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News: Health for the Homeless

UC opens after-hours clinic in Over-the-Rhine

By Tony Cook · May 26th, 2004 · News
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A new clinic operated by the University of Cincinnati at the City Gospel Mission provides free nursing care to the homeless.
Dana Kimmon

A new clinic operated by the University of Cincinnati at the City Gospel Mission provides free nursing care to the homeless.



A new program at the City Gospel Mission might ease the stress on hospital emergency rooms and provide college students with hands-on education, all while helping people struggling with homelessness in Over-the-Rhine.

The City Gospel Mission is a popular destination among people who are homeless. Next to Washington Park and only several blocks from the Drop Inn Center shelter house, the mission provides meals, clothing, drug treatment and lodging for the homeless. Now it's the site of another service -- free after-hours health care.

The University of Cincinnati and University Hospital are using the City Gospel Mission as the site for a new health clinic staffed by registered nurses from University Hospital and nursing students from UC. They'll provide minor care, simple screenings, health education and referrals to relevant health service providers.

The clinic grew from a 2001 study by graduate students in UC's community health nursing program.

The study found that many people who are homeless travel to hospital emergency rooms in the evening for health care needs that could be met without admission to a hospital.

Studies from other parts of the country have found that two-thirds of emergency room visits by the homeless are for non-emergency needs, and that those visits occur most often between 6 p.m. and 7 a.m., according to Christine Savage, director of the clinic and UC's community health nursing program.

Cynthia Richardson and Vanessa Warner, who were staying at the Drop Inn Center earlier this week, say they regularly use clinics in the area, but usually have to go to the hospital if they have a health concern in the evening.

"Usually, if I get sick or something, I go to the hospital," says Warner, who has asthma. "But since they're opening up a clinic, I will be using it."

Open 6-8 p.m. Tuesdays and Thursdays, the clinic will make minor care such as wound care and post-surgical follow-up available to people in Over-the-Rhine who lack transportation and whose only other option might be the emergency room.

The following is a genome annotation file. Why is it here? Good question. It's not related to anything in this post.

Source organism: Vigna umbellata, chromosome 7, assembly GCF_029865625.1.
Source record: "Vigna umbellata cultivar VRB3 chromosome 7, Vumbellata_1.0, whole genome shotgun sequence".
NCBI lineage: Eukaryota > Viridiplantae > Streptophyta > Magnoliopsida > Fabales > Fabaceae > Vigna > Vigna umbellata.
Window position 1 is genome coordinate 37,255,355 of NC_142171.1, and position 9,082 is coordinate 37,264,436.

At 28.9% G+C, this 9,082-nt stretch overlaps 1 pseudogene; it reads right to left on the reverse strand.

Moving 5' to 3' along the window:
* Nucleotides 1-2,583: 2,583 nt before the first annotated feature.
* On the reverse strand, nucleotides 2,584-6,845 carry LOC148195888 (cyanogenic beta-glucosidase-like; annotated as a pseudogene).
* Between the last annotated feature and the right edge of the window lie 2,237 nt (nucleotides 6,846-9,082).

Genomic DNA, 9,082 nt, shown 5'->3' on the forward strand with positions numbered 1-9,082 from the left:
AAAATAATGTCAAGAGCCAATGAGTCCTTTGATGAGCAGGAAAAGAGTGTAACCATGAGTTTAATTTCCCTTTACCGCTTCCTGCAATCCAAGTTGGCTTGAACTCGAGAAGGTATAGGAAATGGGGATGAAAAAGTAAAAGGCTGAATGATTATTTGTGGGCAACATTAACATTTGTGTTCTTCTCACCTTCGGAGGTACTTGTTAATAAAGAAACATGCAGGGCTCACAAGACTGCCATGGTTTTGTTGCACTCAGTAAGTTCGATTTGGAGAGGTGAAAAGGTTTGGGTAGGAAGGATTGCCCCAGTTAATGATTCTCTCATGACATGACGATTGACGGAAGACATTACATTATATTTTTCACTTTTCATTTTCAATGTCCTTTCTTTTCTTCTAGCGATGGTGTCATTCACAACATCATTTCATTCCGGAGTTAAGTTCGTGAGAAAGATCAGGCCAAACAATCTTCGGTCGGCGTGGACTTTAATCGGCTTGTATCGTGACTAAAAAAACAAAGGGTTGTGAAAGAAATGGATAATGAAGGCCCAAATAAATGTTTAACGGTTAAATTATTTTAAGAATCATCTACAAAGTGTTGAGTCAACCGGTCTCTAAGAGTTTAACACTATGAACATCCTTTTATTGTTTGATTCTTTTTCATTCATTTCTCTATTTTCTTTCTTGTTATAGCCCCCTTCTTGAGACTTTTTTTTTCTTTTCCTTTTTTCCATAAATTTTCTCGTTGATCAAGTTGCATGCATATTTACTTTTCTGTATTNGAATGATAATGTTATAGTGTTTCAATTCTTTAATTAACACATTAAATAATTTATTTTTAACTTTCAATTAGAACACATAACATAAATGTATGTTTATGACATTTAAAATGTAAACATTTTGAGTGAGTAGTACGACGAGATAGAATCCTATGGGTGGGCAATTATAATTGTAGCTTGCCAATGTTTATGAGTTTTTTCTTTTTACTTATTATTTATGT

UC health administrators and nurses threw a grand opening party May 13, attracting about 200 people from the neighborhood. UC students will distribute fliers and post signs throughout the neighborhood to spread the word about the clinic, which began treating patients May 25.

"It is important that we not only provide high quality care in our hospitals and clinics near campus, but that we also bring care to those who need it most," says Andrea Lindell, dean of UC's College of Nursing.

During a pilot run in 2001, between 25 and 40 people visited the clinic nightly.

Other clinics, such as the Health Resource Center and Crossroads Clinic, serve Over-the-Rhine, but they close around 5 p.m., according to Savage. Hospital emergency rooms then become the only option for people who are homeless, she says.

"There was a large burden of them showing up on the doorstep at hospitals," says Ed Perrine, chief executive officer of the City Gospel Mission. "And with the price of emergency room visits these days, that just wasn't a very economic way to do things."

"It is our hope that having the clinic opened during the dinner hours will help reduce their use of the ER," Savage says.

In addition to providing services, Perrine says he hopes the clinic will make the health care system more approachable for people who are homeless.

"It helps the homeless build relationships with the nurses and the health care system," he says.

Nurses will refer clients to services available during regular hours for long-term primary care, according to Savage.

While the clinic will not be staffed by doctors and will only include equipment for basic health screenings such as blood pressure and sugar level measurements, Perrine says those services can go a long way in serving the homeless.

"There also might be issues where they are sicker than they think they are and so nurses can screen that," he says.

Although participants and project directors felt the 2001 pilot clinic was a success, funding dried up. But this year Savage secured about $117,000 from the Greater Cincinnati Foundation and the Butler Foundation, which should keep the after-hours clinic open for two years.

Savage says she expects the number of clients who use the clinic to increase as people in the neighborhood become more familiar with it. The clinic is likely to expand its operation to three days a week by the end of the summer, she says. ©

 
 
 
 

 

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